The first edition is out of print and thus I am unfamiliar with it. It'd probably make an interesting read (in the same way that the first edition of The C Programming Language would make an interesting read.) However, the 2nd and 3rd editions are still in use, the 2nd mainly by English students and the 3rd mainly by North American students. There are some pretty big differences between the two. The reason for this is that editions 1 & 2 were published by O&B whereas the 3rd edition was published by Prentice Hall Publishing.

The 3rd has bigger pages, more detail, an English-Latin glossary, and a greater cost. The illustration styles of the two are also different to each other. The 2nd edition's illustrations are scratchy B&W pen and ink drawings which are slotted around the text. The 3rd edition's illustrations are proper, higher resolution full-page printed B&W drawings.

The numbering systems of the 2nd and 3rd editions are also quite different. The 2nd editions are numbered '1', '2', '3', '4' and '5' respectively. The 3rd editions are numbered 'IA', 'IB', 'IIA', 'IIB', and 'III' respectively.

Main characters

The book does contain some gender stereotyping, which isn't too surprising considering that it is about Roman culture. (If you are a Roman reading this, I hope I didn't offend you.)
He's the fairly stern father of the family. He's a rich senator who lives a comfortable life in Baiae and subsequently Rome. He likes to invite friends over for dinner (commissiatio) and doesn't object to using physical punishment when his sons misbehave.
She's the fairly sentimental mother of Marcus and Cornelia, who doesn't crop up too much, but can be seen comforting Cornelius and becoming annoyed with the slaves' laziness and ineptitude.
Marcus is a 15 year old boy who can keep his cool and always knows what to do. The only time he got in a lather was when he had to beat up a wolf with a large tree branch because it threatened to rip off his sister's neck. He can generally be found in the vicinity of Sextus.
Cornelia is the submissive daughter of Aurelia and Cornelius. She is 13 years old, and enjoys hanging out with her friend Flavia. On warm days she likes to sit under trees in the field and watch the slaves working. On hot days she likes to walk through the woods. Of course, once everyone moved to Rome, she wasn't allowed to go out anywhere, causing her to become very, very, very bored. Generally when this happens it's a foreboding sign that something fairly dramatic is about to happen. When something does happen she quite often gets bit parts, such as witnessing fires breaking out in flats and incinerating their tenants, accompanying her mother on shopping trips and being annoyed/teased by Sextus.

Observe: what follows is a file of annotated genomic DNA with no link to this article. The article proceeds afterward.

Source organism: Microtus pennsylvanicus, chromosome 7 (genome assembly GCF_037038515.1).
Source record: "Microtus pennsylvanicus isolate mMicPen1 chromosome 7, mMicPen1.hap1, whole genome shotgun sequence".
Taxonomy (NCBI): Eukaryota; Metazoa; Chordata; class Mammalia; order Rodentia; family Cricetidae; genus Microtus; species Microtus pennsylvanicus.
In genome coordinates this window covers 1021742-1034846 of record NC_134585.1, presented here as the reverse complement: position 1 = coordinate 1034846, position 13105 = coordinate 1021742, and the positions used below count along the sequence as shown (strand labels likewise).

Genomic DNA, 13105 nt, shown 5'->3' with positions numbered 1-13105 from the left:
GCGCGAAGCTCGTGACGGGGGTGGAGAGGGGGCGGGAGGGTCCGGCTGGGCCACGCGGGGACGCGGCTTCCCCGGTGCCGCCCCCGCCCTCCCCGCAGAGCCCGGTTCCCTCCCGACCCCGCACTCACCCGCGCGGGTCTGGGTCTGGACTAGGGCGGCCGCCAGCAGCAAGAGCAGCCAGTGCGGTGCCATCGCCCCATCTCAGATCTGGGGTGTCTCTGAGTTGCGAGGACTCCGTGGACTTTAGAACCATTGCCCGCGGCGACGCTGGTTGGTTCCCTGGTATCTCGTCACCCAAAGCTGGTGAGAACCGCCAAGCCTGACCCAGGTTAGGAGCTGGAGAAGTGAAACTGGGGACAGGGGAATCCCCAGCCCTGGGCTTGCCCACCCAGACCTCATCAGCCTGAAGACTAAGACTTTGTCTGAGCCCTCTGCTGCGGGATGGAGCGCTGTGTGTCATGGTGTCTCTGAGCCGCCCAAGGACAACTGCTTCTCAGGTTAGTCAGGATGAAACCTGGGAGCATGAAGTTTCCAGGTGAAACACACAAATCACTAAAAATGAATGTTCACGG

Sextus is the irritating and hyperactive boy who the Cornelii are looking after while his dad is in Asia. Sextus' hobbies are climbing trees and pissing people off; Cornelia, Marcus, Davus, Eucleides, and so on. He's actually pretty unfortunate, though. He almost got attacked by a wolf, fell into a fish pond and got beaten by his teacher.

Supporting characters

The poor sucker of a Greek slave who got lumbered with tutoring the boys at the villa, and who had to accompany them to school. He also got clubbed over the head by a couple of thugs in chapter 34, 'Violence in the Streets'.
Flavia is Cornelia's girlfriend, who lives in the villa next door. Her main function within the plot is to go out and about with Cornelia. When Cornelia moves off to Rome, she can't come too, so she has to stay behind with her own family, whoever the heck they are. She's generally mentioned at random in various exercises. From the second book onwards Flavia is just another character to be used as the authors felt necessary.